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Old 02-06-2006, 07:58 PM   #1 (permalink)
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Default question about how cpu overclocking works

so ive read that to overclock a cpu you need to overclock the ram at the same time. Normally they both run at 200mhz, and i get if you raise them both how the overall clock speed can be effectivly increased. But if a ram divider is used so that like the cpu HTT is set to like 220mhz and the ram is left at 200mhz, how is the system overall getting faster?
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Old 02-06-2006, 08:46 PM   #2 (permalink)
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The CPU is increasing how much work it can do by adding more cycles/given time. The ram bandwidth just isn't increasing.

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Old 02-06-2006, 08:55 PM   #3 (permalink)
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so how effective would simply raising the HTT with the same multiplier for a higher clock speed be if thats all you did?
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Old 02-06-2006, 09:17 PM   #4 (permalink)
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highly. Of course, when you reach a certain speed, your ram may not run at that speed, or you may need to increase vcore. So the first steps involve running a memory divider to let your value-ram run underclocked slightly, while you keep bumping up the HTT.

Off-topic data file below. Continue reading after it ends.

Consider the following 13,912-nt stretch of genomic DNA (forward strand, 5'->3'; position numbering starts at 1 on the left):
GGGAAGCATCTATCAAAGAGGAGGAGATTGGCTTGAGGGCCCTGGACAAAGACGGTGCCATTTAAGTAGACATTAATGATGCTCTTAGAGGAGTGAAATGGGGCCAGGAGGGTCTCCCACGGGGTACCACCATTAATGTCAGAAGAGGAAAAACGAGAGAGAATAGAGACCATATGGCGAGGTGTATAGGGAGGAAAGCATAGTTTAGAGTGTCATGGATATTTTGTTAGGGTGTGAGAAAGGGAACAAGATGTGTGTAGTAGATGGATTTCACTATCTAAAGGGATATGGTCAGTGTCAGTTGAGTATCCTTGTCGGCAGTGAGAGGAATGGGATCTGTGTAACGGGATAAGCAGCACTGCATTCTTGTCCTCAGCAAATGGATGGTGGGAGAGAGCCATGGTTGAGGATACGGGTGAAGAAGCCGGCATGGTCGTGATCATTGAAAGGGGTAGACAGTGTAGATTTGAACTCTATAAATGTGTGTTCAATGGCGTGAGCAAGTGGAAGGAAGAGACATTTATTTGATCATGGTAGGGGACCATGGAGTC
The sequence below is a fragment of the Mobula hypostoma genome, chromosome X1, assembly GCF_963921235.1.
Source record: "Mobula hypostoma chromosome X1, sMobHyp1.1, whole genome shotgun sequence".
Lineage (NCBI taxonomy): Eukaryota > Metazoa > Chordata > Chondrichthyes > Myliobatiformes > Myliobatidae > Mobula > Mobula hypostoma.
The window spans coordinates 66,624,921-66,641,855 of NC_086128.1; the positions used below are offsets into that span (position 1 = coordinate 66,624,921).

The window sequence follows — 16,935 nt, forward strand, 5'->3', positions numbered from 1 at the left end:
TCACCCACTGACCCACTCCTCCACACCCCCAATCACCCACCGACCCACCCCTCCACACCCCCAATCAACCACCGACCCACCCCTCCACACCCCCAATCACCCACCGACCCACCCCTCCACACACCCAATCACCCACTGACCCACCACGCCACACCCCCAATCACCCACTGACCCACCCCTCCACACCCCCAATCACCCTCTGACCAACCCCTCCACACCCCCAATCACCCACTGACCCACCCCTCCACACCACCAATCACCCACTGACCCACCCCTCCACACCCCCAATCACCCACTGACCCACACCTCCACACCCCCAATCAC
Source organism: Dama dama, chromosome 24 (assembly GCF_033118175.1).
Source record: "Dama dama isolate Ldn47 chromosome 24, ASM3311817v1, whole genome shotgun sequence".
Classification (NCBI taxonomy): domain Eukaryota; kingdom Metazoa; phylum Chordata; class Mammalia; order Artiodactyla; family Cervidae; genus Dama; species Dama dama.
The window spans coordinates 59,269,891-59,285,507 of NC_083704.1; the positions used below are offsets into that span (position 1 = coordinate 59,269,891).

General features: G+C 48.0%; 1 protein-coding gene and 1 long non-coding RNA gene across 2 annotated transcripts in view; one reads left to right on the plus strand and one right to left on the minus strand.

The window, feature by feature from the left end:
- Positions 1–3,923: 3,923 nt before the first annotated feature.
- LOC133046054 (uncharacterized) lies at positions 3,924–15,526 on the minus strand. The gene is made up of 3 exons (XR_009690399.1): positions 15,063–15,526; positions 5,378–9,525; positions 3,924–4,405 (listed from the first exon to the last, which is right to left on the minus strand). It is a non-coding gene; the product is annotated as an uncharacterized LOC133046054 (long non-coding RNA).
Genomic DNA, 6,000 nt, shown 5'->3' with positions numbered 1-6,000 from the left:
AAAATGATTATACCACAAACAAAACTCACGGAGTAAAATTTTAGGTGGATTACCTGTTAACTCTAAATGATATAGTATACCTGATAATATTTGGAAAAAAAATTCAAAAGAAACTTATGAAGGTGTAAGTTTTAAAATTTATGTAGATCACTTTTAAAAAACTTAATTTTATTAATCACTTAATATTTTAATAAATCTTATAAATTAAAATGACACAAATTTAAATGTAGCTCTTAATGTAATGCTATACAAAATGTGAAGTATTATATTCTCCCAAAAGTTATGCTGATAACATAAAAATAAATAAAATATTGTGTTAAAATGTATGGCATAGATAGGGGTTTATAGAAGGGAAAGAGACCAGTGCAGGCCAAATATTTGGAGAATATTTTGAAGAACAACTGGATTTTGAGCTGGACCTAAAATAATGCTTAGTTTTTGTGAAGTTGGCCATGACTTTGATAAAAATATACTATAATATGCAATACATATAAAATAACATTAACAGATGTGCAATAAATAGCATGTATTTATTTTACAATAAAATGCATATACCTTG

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Old 02-06-2006, 10:20 PM   #5 (permalink)
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from this site http://www.neoseeker.com/Articles/Ha...OCguide/2.html it says
"There are several things that can be done to help out with overclocking most of which revolves changing the FSB:Memory ratio, however this can potentially negate any gains you might get from anything you may get from a processor overclock."

Which leads me to believe its worthless to overclock my processor HTT unless the ram can match it. Maybe its my lack of understanding FSB and how it works. My mobo and processor are spec'd at saying they have a 1ghz FSB, tho reading OC guides it makes it sound like the 200 mhz HTT is the FSB.
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Old 02-06-2006, 10:32 PM   #6 (permalink)
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Consider the following:

Every single AMD64 uses an intergrated memory controller which translates into the fact that there is no longer a direct reliance on FSB speed for memory bandwidth as there is no communication required between a north bridge anymore. Therefore, all AMD64s operate at 6.4gb/sec I/O bandwidth

Every single AMD64 still uses the default 200MHz memory bus speed regardless of whether it is the 3000+ running at 1.8GHz or the FX-57 running at 2.8GHz...therefore if you were able to push a 3000+ up to 2.8Ghz while running your memory on a divider to force the memory bus to remain at 200MHz, you would still have a CPU roughly equal to an FX-57 regardless of no memory bandwidth increase

While it is true that increasing memory bus speed will in turn increase bandwidth and overall performance, the AMD64 architecture is built in a fashion that your I/O bandwidth is no longer crippled by relying on a link between your CPU and a seperate memory controller. Furthermore, a faster frequency CPU still translates into a higher flop rate which in turn leads to faster processing regardless of memory bandwidth
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